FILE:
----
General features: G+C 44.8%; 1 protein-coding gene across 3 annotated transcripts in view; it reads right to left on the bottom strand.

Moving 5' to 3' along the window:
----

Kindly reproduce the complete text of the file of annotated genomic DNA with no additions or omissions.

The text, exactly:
General features: G+C 44.8%; 1 protein-coding gene across 3 annotated transcripts in view; it reads right to left on the bottom strand.

Moving 5' to 3' along the window: